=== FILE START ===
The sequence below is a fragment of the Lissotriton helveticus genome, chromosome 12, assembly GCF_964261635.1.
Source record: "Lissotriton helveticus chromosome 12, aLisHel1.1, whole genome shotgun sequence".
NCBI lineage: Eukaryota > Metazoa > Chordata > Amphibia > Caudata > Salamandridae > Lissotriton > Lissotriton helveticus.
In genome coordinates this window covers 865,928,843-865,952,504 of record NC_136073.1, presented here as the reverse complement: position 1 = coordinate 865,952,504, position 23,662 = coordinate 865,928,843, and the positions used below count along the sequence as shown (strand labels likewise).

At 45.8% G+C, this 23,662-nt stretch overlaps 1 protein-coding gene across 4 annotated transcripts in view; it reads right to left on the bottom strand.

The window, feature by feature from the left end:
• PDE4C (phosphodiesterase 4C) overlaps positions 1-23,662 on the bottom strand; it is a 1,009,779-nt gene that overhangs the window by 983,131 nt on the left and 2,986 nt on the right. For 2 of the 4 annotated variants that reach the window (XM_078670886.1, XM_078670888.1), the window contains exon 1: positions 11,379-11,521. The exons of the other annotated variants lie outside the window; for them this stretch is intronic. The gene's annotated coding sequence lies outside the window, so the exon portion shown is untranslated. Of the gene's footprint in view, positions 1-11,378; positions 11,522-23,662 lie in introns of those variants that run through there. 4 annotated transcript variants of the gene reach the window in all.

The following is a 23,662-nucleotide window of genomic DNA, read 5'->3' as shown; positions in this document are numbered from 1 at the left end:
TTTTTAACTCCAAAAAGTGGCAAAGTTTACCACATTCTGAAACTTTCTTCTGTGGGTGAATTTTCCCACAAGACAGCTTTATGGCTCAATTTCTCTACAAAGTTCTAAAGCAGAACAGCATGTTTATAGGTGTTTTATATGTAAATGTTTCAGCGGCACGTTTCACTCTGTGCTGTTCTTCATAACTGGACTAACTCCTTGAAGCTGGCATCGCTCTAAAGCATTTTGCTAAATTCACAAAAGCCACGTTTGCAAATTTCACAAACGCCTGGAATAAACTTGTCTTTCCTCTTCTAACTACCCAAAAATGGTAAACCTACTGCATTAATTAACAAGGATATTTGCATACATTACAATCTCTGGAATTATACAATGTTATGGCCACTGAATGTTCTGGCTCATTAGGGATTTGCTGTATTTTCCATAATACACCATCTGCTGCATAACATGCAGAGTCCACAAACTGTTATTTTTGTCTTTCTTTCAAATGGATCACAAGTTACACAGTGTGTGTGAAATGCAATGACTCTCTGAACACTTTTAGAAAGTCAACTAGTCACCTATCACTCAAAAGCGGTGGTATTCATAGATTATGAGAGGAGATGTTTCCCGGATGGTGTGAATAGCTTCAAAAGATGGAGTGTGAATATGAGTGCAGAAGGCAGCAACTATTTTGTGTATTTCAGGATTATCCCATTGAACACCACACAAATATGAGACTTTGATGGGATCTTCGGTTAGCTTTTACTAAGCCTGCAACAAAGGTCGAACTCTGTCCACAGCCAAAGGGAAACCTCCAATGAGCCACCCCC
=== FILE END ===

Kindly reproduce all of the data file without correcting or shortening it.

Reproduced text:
The sequence below is a fragment of the Lissotriton helveticus genome, chromosome 12, assembly GCF_964261635.1.
Source record: "Lissotriton helveticus chromosome 12, aLisHel1.1, whole genome shotgun sequence".
NCBI lineage: Eukaryota > Metazoa > Chordata > Amphibia > Caudata > Salamandridae > Lissotriton > Lissotriton helveticus.
In genome coordinates this window covers 865,928,843-865,952,504 of record NC_136073.1, presented here as the reverse complement: position 1 = coordinate 865,952,504, position 23,662 = coordinate 865,928,843, and the positions used below count along the sequence as shown (strand labels likewise).

At 45.8% G+C, this 23,662-nt stretch overlaps 1 protein-coding gene across 4 annotated transcripts in view; it reads right to left on the bottom strand.

The window, feature by feature from the left end:
• PDE4C (phosphodiesterase 4C) overlaps positions 1-23,662 on the bottom strand; it is a 1,009,779-nt gene that overhangs the window by 983,131 nt on the left and 2,986 nt on the right. For 2 of the 4 annotated variants that reach the window (XM_078670886.1, XM_078670888.1), the window contains exon 1: positions 11,379-11,521. The exons of the other annotated variants lie outside the window; for them this stretch is intronic. The gene's annotated coding sequence lies outside the window, so the exon portion shown is untranslated. Of the gene's footprint in view, positions 1-11,378; positions 11,522-23,662 lie in introns of those variants that run through there. 4 annotated transcript variants of the gene reach the window in all.

The following is a 23,662-nucleotide window of genomic DNA, read 5'->3' as shown; positions in this document are numbered from 1 at the left end:
TTTTTAACTCCAAAAAGTGGCAAAGTTTACCACATTCTGAAACTTTCTTCTGTGGGTGAATTTTCCCACAAGACAGCTTTATGGCTCAATTTCTCTACAAAGTTCTAAAGCAGAACAGCATGTTTATAGGTGTTTTATATGTAAATGTTTCAGCGGCACGTTTCACTCTGTGCTGTTCTTCATAACTGGACTAACTCCTTGAAGCTGGCATCGCTCTAAAGCATTTTGCTAAATTCACAAAAGCCACGTTTGCAAATTTCACAAACGCCTGGAATAAACTTGTCTTTCCTCTTCTAACTACCCAAAAATGGTAAACCTACTGCATTAATTAACAAGGATATTTGCATACATTACAATCTCTGGAATTATACAATGTTATGGCCACTGAATGTTCTGGCTCATTAGGGATTTGCTGTATTTTCCATAATACACCATCTGCTGCATAACATGCAGAGTCCACAAACTGTTATTTTTGTCTTTCTTTCAAATGGATCACAAGTTACACAGTGTGTGTGAAATGCAATGACTCTCTGAACACTTTTAGAAAGTCAACTAGTCACCTATCACTCAAAAGCGGTGGTATTCATAGATTATGAGAGGAGATGTTTCCCGGATGGTGTGAATAGCTTCAAAAGATGGAGTGTGAATATGAGTGCAGAAGGCAGCAACTATTTTGTGTATTTCAGGATTATCCCATTGAACACCACACAAATATGAGACTTTGATGGGATCTTCGGTTAGCTTTTACTAAGCCTGCAACAAAGGTCGAACTCTGTCCACAGCCAAAGGGAAACCTCCAATGAGCCACCCCC